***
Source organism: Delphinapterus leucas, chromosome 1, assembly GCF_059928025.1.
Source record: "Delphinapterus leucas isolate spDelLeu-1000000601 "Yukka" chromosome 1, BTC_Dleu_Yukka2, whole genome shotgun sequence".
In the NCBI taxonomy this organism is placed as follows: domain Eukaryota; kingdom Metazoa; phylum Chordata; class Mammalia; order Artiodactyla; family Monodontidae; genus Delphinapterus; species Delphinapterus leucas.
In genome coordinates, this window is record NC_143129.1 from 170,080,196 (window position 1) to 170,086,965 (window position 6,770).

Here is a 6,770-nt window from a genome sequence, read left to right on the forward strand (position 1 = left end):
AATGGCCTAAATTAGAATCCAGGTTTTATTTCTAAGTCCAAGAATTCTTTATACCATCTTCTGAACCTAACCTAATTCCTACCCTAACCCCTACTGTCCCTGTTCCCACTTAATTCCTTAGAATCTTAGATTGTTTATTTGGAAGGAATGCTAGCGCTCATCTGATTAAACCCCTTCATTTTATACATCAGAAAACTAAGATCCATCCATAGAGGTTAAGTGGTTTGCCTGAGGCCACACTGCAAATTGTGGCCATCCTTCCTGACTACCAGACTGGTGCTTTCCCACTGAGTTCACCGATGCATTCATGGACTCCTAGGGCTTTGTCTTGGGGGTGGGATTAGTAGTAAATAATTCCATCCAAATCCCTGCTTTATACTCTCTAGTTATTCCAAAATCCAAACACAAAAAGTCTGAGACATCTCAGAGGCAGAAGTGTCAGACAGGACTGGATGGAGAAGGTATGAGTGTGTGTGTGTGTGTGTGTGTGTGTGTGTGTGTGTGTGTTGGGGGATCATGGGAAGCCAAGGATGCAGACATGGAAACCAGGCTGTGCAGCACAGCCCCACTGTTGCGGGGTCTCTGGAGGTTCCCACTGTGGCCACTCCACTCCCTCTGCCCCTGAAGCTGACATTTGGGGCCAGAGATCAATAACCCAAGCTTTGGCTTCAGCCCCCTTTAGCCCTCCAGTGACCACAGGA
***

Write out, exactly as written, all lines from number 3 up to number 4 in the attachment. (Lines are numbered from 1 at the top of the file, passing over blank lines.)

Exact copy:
In the NCBI taxonomy this organism is placed as follows: domain Eukaryota; kingdom Metazoa; phylum Chordata; class Mammalia; order Artiodactyla; family Monodontidae; genus Delphinapterus; species Delphinapterus leucas.
In genome coordinates, this window is record NC_143129.1 from 170,080,196 (window position 1) to 170,086,965 (window position 6,770).